Hip Hop, homophobia, and the LGBTQ experience.
By Scott King
A FEW YEARS AGO, ALMOST by accident, I stopped assuming that people were homophobic until proven otherwise. I mean, it’s sort of an antiquated notion, isn’t it? Why would anyone these days actually be scared of gay people?
Cause, you know, we could take ’em.
I’m guessing that the term “homophobia” was a better descriptor in the days when no one knew any gay people, when the legends and folktales about the unhappy gay mosters who would eat your children were more effective. This was before our very modern notion of “coming out.” You know, living a balanced, gay life and acknowledging your orientation to family, polite society, and the artistic community.
Within the arts, popular music has been strangely slow to acknowledge the existence and divinity of gay love. Deep into the late ‘80s, it was very difficult to sell records with anything more than oblique references to the tainted love that dare not speak its name.
So how did we ever survive centuries of subterranean life and still come out the other side known most politely as a group of people who are extremely enthusiastic about romantic music and the idea of dancing in public?
Through adaptation, of course. And reading between the lines. And writing our own stories, inside the lines. Like a beautiful, joyous secret.
WHICH BRINGS US TO MY joyous, not-so-secret love of Hip Hop.
It’s no big deal. It’s an interest I share, apparently, with millions of Americans as well as fans and imitators around the globe.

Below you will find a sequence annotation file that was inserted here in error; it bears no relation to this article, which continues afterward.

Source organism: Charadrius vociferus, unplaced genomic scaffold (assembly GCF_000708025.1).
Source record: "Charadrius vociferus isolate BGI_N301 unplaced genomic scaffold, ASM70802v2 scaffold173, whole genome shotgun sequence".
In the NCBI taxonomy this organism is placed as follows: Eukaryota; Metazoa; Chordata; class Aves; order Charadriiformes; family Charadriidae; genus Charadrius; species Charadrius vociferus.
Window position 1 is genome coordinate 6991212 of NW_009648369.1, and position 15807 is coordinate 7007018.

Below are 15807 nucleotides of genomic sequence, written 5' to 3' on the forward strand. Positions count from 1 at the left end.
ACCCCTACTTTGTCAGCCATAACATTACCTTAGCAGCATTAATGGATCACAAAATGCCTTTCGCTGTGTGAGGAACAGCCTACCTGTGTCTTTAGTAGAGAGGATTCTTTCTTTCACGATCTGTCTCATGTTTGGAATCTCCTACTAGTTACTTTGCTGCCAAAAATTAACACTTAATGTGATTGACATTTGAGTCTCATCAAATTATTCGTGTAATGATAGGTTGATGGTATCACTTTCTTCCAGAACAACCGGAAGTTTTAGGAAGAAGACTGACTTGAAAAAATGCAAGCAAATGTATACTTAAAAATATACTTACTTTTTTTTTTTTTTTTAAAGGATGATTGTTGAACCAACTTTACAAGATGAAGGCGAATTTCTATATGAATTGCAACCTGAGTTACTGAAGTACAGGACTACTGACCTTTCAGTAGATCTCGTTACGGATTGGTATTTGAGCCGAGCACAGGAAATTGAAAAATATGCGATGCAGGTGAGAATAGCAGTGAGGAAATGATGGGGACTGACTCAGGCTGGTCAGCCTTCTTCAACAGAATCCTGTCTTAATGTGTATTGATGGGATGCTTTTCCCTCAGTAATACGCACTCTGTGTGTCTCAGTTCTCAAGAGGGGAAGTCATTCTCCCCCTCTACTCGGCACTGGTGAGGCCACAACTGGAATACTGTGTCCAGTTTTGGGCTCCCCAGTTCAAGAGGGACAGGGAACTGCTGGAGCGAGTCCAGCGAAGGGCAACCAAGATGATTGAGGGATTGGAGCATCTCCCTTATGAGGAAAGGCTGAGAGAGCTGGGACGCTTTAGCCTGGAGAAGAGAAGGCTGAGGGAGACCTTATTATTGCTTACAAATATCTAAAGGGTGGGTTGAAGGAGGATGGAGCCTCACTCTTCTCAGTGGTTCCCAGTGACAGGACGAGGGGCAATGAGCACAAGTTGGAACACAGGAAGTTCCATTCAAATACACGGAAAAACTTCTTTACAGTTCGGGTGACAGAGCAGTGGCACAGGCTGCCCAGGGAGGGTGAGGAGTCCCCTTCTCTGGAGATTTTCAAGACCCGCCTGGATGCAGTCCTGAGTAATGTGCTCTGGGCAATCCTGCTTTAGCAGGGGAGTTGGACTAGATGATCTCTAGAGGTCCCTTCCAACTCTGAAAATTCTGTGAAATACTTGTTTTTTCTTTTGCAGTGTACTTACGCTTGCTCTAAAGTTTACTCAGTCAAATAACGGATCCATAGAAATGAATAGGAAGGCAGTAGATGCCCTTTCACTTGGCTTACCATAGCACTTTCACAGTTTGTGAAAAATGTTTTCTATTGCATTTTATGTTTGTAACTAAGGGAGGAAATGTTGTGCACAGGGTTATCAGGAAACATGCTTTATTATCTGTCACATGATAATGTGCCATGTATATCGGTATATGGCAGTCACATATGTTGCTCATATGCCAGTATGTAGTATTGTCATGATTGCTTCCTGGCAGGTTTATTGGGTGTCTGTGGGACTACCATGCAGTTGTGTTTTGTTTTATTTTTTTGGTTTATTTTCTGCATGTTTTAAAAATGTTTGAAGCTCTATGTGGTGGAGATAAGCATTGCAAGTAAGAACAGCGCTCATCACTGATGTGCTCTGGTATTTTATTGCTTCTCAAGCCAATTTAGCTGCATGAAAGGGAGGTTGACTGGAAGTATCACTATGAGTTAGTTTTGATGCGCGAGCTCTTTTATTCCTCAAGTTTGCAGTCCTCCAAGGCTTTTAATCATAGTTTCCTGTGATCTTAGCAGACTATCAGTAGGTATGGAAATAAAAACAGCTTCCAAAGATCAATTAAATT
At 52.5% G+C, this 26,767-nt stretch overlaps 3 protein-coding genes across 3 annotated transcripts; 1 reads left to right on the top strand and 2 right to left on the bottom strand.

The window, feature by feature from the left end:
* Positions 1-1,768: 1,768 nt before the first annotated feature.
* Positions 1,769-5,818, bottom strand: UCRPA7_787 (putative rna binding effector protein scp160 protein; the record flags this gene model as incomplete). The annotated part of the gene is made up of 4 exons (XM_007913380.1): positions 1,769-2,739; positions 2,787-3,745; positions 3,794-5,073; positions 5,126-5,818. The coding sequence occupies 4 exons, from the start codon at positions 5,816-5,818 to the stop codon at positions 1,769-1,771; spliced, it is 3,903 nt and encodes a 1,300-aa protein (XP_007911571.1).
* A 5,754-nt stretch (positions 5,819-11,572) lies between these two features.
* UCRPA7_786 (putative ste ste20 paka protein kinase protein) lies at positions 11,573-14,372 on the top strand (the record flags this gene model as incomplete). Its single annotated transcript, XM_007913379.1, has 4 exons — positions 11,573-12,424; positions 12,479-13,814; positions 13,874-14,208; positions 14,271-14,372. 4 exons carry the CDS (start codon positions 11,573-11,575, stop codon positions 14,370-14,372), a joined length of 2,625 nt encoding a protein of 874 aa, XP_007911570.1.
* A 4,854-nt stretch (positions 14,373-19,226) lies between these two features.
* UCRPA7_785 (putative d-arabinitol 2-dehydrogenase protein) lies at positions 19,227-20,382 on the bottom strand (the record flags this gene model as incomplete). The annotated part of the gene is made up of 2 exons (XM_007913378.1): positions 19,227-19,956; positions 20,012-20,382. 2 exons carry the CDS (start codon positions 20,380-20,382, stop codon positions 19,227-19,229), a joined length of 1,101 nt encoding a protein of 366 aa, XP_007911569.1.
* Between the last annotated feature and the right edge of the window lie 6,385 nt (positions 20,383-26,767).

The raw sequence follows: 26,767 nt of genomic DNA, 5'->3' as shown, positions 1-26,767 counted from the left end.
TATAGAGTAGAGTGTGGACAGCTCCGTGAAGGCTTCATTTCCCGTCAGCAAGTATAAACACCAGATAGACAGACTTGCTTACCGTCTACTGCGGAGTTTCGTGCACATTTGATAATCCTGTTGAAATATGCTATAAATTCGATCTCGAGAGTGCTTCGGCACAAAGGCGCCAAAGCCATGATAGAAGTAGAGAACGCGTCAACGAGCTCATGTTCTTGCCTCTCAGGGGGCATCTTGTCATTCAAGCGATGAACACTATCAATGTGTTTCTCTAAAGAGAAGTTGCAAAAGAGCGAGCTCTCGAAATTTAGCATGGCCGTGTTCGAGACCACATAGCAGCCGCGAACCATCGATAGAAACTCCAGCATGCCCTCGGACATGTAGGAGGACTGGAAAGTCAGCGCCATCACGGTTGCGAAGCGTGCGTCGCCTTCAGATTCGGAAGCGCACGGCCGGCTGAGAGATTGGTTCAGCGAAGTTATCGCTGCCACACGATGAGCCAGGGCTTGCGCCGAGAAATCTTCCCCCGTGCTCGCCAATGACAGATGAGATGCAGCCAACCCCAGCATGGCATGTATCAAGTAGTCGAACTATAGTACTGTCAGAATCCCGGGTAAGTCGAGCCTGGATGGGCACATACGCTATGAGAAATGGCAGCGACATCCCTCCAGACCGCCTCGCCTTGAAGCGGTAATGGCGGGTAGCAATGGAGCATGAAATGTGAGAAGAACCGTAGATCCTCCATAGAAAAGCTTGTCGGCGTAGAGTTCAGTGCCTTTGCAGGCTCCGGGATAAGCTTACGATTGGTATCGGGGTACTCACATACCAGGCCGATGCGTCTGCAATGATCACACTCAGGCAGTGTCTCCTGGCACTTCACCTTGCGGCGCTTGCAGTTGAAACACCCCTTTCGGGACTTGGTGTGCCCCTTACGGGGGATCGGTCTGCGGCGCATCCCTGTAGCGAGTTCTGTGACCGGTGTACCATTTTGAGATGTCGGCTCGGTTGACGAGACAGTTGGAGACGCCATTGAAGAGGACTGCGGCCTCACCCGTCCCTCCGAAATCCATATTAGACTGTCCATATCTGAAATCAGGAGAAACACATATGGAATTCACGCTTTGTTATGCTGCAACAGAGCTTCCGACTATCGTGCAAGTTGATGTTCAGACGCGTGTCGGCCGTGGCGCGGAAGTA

In fact, the mainstream and enduring success of the genre is why I sometimes start to see wizards and shadow people when discussing rap music with white liberals.
I know, I know. Your taste in music is none of my business. But if the subject does come up, please don’t say anything genius like, “Yeah, I like rap music, as long as it’s articulate.”
Other super secret racist adjectives that may imbue our conversation include “crude,” “dirty,” “dumb,” “ghetto,” gangsta,” “not saying anything,” and “too aggressive.” To be fair those last two were actually phrases and not adjectives, but they’re still based on a true story.
Kind of like those true stories about “The Struggle” that you hear in those rare but joyous examples of “articulate” hip hop music.
Kind of like my first job waiting tables. I’m not gonna lie. It was a restaurant that was known for its buffets. About once a week, clockwork like that $30 paycheck, some very nice, very polite white lady would say something really sweet to me like, “You speak really well for a waiter.”
Y’all, the subtly and benevolence with which white people investigate things that are different from them, well, it is a very talented blessing.
EVERY ONCE IN A WHILE, I hear rumors that rap music and “Hip-Hop Culture” aren’t exactly the most welcoming terrain for gay people. While it may not be a vacuous, tarted-up pop diva begging for her share of the coveted gay consumer index, I’ve been listening to rap music for 25 years, and I’ve never heard anything (other than Eminem’s puzzling duet with Elton John) that I couldn’t rock out to on my way to the cluuuub. These bitches better recognize.
Hip hop can be intimidating to a queer person who was bullied, intimated, or abused for not conforming, especially to gender norms, when they were young. It tends to project a lot of bravado. It also talks a lot of shit.
Do you know many gay people who do not also do these two things? Would you like to have sex with such a person?
Hip Hop is not homophobic. People are homophobic. Hip Hop gets vilified because it is (predominantly) African American and unapologetic, as in I don’t give a fuck.
It’s also about being a badass. I mean, like, possessing so much badassness that it should be illegal.
I can totally relate.